You could call “Soul Surfer” a Christian film that got picked up by a mainstream distributor (Sony) or an inspirational mainstream film that was concocted with the “faith-based” audience partly or largely in view, after the fashion of“The Blind Side,”“Secretariat,” the “Chronicles of Narnia” series and so on. (For whatever it’s worth, the universe of Christian movie sites and bloggers seem to view it as the former.) While the Hamilton family’s religion runs through the story as an undercurrent, the movie’s only mouthpiece for official Christian theology is a youth counselor played (very clumsily) by country star Carrie Underwood. As Carolyn Arends, the film critic for the evangelical site Christianity Today, has noted, director Sean McNamara and his team of writers aren’t trying to preach the gospel to outsiders but to create a recognizable self-portrait for their target audience, “a reasonable approximation of daily American Christianity.”
However you want to categorize “Soul Surfer,” it’s going to make plenty of money, and should serve to remind those of us in the secular moviegoing public that the evangelical audience that emerged with Mel Gibson’s “Passion of the Christ” and the out-of-nowhere 2008 hit “Fireproof” hasn’t gone anywhere.
Christian-identified viewers remain voraciously hungry for content, and even though the major studios all have marketing arms devoted to courting them, they still feel poorly served by the mainstream film industry and its addiction to violent, sexual and otherwise profane subject matter. (Dozens of Christian-oriented movies are made every year, but only a small fraction of them will reach general release.)
But do Christian-themed movies really have to be so bad?
Prolific writer-producer Brian Bird is co-founder of Believe Pictures(with Michael Landon, Jr.) with the mission of developing and producing “high quality, entertaining, and life-and-faith-affirming, films and television depicting positive images and compelling moral stories.” Bird and Landon wrote and produced two novel inspired films for Fox and they are currently writing and/or producing three films: When Calls the Heart, Deep in the Heart, and The Shunning (Premiering this Saturday, April 16, on the Hallmark Channel at 9pm/8pm Central).
Brian also writing a separate screenplay for the Fox Searchlight film, Captive, the true story of Ashley Smith and the Atlanta hostage crisis from 2005. He will also produce the film along with Ken Wales and Ralph Winter.
Previously, Bird served as Co-Executive Producer and senior writer for four seasons on the series Touched By An Angeland his TV writing/producing credits include more than 250 episodes of Touched By an Angel, Evening Shade, Step by Step, and The Family Man, as well as numerous TV and feature films. His script Call Me Claus was the highest rated cable film of 2002. Brian also wrote and co-produced Tri-Star’s 2009 film Not Easily Broken.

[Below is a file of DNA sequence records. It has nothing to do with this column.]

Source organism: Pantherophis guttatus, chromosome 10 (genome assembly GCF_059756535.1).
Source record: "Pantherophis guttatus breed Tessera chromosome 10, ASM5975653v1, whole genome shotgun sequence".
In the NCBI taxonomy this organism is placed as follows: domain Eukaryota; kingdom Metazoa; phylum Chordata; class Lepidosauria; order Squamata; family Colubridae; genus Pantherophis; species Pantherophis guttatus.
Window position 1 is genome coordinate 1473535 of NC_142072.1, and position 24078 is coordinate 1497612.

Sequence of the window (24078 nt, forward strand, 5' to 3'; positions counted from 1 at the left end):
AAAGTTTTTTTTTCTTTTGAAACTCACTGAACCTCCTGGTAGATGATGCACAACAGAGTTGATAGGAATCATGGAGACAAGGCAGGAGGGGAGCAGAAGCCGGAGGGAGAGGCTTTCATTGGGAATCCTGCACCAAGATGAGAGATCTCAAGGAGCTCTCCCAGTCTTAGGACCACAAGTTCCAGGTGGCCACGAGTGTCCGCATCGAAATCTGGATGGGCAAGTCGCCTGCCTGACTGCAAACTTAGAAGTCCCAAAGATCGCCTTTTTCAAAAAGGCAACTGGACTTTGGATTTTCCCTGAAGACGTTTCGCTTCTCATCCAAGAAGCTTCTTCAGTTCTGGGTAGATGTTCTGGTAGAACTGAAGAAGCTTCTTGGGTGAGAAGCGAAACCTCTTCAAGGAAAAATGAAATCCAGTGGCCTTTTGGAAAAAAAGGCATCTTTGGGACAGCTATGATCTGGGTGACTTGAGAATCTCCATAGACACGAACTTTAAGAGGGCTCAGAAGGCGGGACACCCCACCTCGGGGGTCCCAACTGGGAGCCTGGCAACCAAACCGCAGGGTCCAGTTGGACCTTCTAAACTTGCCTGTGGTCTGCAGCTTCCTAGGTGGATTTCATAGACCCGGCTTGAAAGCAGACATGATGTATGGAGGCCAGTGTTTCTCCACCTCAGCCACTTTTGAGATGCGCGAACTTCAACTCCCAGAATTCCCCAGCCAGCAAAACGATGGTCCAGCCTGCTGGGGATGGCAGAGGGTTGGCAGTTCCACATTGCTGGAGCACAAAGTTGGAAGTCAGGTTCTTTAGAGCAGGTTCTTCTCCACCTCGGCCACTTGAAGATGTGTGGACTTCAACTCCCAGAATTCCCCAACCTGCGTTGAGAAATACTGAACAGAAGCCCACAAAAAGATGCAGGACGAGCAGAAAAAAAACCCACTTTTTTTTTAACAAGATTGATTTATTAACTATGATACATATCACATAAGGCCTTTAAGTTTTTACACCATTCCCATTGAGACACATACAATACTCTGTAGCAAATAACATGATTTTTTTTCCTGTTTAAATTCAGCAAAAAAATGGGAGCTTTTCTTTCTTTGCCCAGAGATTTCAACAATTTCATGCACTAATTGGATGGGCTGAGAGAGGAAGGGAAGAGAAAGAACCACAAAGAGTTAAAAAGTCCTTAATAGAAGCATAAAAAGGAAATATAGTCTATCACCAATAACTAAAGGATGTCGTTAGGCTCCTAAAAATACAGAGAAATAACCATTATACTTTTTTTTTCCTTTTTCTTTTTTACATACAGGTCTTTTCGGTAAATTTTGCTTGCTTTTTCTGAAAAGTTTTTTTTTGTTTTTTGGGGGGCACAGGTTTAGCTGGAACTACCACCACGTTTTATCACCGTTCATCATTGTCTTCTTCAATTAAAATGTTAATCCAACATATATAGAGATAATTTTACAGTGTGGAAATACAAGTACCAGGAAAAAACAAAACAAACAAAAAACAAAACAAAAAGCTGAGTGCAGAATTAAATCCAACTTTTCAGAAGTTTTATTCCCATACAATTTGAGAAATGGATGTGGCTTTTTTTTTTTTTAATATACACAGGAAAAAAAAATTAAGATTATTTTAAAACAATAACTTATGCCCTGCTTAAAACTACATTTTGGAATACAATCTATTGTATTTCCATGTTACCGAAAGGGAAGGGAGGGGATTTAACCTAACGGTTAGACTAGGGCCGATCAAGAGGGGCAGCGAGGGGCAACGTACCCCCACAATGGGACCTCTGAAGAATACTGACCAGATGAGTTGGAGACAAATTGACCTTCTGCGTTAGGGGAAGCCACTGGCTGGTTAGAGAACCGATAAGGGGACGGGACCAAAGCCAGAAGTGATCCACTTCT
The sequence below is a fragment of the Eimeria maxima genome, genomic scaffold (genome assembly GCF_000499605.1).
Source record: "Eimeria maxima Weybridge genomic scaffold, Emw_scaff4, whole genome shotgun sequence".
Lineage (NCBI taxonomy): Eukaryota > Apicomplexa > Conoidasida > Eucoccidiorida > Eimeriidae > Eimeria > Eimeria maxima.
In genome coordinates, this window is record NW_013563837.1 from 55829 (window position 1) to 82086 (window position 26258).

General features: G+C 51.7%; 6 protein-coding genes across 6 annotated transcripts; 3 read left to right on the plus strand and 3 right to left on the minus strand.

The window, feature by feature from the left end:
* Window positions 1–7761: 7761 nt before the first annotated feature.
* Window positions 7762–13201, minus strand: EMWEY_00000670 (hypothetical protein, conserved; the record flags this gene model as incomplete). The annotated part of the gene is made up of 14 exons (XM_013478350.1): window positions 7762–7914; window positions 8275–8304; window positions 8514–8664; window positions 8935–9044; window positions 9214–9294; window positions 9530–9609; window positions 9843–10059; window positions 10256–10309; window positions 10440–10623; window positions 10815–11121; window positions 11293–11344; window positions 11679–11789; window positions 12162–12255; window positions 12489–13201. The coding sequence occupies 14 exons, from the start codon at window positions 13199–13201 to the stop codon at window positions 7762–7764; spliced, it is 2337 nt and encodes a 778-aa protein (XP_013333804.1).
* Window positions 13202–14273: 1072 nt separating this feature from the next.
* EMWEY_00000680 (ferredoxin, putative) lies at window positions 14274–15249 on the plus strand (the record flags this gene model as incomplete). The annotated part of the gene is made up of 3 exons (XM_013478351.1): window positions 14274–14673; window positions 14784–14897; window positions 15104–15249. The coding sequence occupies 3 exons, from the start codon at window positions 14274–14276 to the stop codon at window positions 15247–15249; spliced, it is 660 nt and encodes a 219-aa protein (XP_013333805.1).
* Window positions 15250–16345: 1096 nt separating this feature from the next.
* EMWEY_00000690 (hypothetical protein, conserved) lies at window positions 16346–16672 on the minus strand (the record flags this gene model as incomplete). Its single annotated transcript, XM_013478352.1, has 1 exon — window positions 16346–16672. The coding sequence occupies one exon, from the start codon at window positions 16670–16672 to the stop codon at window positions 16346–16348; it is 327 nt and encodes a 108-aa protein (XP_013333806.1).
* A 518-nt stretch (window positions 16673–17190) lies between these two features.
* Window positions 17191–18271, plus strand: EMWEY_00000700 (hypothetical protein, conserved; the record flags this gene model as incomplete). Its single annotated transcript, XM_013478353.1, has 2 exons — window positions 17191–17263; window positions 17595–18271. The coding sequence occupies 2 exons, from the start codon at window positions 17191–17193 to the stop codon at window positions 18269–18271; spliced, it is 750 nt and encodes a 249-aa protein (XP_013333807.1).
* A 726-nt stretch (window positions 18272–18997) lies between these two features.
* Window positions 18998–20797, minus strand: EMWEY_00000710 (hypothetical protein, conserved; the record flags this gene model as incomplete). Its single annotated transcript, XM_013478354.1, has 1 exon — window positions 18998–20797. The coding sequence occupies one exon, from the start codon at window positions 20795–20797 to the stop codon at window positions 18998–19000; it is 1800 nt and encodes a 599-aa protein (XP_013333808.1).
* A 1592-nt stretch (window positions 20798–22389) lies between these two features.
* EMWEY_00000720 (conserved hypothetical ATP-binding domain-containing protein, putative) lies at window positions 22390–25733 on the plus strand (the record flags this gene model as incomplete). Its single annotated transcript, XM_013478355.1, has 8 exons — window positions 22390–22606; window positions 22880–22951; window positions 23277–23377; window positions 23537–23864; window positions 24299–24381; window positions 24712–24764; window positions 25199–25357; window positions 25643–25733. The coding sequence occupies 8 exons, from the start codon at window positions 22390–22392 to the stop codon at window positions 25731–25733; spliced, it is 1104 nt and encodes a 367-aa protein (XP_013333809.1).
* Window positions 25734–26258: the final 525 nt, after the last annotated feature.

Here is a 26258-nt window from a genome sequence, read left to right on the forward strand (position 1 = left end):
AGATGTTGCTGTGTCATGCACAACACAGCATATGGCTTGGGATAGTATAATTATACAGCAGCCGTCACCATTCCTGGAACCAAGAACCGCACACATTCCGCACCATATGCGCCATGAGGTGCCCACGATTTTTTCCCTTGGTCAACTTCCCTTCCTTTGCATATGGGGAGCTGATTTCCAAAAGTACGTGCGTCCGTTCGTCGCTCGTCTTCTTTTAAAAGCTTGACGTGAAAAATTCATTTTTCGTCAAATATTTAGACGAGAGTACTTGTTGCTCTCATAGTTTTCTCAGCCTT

On a more personal note, I have met few Hollywood filmmakers with as great a commitment to personal mentoring as Brian. As an official mentor in the Act One program and the Visual Story Network, as well as an unofficial mentor throughout the industry, Brian has distinguished himself in his willingness to invest in the lives of young writers and producers.
In celebration of the premier of The Shunning this Saturday (Hallmark, 9pm/ 8pm CDT), I asked Brian a few questions about the film, about the greatest influencers in his life, and about origin of his incredible commitment to mentoring.
Interview with Writer-Producer Brian Bird
GDS: What excites you most about the film?
Brian Bird: One reason is because I think we have very faithfully recreated both the world of the Amish, and one of Beverly Lewis‘ most important novels.
GDS: Do you think people will relate to a film set in such an “other” world?
BB: Absolutely, even though the storytelling is set among the Amish, I think it’s a very universal tale that all families can relate to because it deals with how we try to pass along our values to our children, and how they have to choose the values they are going to live with.
GDS: Any personal stake in the film?
BB: Well, The Shunning makes a very important statement about the theme of adoption — which is very significant to me as an adoptive father of two daughters. That statement is this: love is thicker than blood when it comes to our family relationships.
GDS: Let’s talk about people who have influenced who you are and your career as a filmmaker. First, an easy one, what films have influenced you most?